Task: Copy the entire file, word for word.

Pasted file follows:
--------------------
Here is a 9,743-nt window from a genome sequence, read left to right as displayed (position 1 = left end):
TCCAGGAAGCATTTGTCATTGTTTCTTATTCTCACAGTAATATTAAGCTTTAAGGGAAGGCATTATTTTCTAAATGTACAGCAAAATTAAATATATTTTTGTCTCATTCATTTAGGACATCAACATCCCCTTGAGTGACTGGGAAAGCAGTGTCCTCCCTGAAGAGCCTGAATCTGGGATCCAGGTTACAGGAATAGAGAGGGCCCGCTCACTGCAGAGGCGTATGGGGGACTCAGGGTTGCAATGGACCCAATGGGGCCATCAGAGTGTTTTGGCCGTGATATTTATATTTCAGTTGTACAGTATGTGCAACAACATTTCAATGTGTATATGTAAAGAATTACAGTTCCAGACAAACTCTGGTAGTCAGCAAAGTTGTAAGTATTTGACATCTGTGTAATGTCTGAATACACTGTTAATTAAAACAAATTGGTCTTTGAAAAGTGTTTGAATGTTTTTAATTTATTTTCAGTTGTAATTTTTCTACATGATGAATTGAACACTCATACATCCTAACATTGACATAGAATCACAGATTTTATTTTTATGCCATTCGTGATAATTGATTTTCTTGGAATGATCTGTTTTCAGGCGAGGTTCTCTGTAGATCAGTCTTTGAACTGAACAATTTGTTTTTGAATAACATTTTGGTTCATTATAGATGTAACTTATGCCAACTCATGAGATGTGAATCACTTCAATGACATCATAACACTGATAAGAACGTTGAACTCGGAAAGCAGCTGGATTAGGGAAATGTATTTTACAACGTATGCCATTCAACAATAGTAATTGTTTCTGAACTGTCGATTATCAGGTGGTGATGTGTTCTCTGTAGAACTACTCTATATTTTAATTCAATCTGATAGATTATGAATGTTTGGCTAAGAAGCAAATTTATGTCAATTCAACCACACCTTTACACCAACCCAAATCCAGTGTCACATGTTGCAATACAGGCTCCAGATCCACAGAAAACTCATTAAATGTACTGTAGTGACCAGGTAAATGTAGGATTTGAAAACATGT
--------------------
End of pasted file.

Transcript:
Here is a 9,743-nt window from a genome sequence, read left to right as displayed (position 1 = left end):
TCCAGGAAGCATTTGTCATTGTTTCTTATTCTCACAGTAATATTAAGCTTTAAGGGAAGGCATTATTTTCTAAATGTACAGCAAAATTAAATATATTTTTGTCTCATTCATTTAGGACATCAACATCCCCTTGAGTGACTGGGAAAGCAGTGTCCTCCCTGAAGAGCCTGAATCTGGGATCCAGGTTACAGGAATAGAGAGGGCCCGCTCACTGCAGAGGCGTATGGGGGACTCAGGGTTGCAATGGACCCAATGGGGCCATCAGAGTGTTTTGGCCGTGATATTTATATTTCAGTTGTACAGTATGTGCAACAACATTTCAATGTGTATATGTAAAGAATTACAGTTCCAGACAAACTCTGGTAGTCAGCAAAGTTGTAAGTATTTGACATCTGTGTAATGTCTGAATACACTGTTAATTAAAACAAATTGGTCTTTGAAAAGTGTTTGAATGTTTTTAATTTATTTTCAGTTGTAATTTTTCTACATGATGAATTGAACACTCATACATCCTAACATTGACATAGAATCACAGATTTTATTTTTATGCCATTCGTGATAATTGATTTTCTTGGAATGATCTGTTTTCAGGCGAGGTTCTCTGTAGATCAGTCTTTGAACTGAACAATTTGTTTTTGAATAACATTTTGGTTCATTATAGATGTAACTTATGCCAACTCATGAGATGTGAATCACTTCAATGACATCATAACACTGATAAGAACGTTGAACTCGGAAAGCAGCTGGATTAGGGAAATGTATTTTACAACGTATGCCATTCAACAATAGTAATTGTTTCTGAACTGTCGATTATCAGGTGGTGATGTGTTCTCTGTAGAACTACTCTATATTTTAATTCAATCTGATAGATTATGAATGTTTGGCTAAGAAGCAAATTTATGTCAATTCAACCACACCTTTACACCAACCCAAATCCAGTGTCACATGTTGCAATACAGGCTCCAGATCCACAGAAAACTCATTAAATGTACTGTAGTGACCAGGTAAATGTAGGATTTGAAAACATGT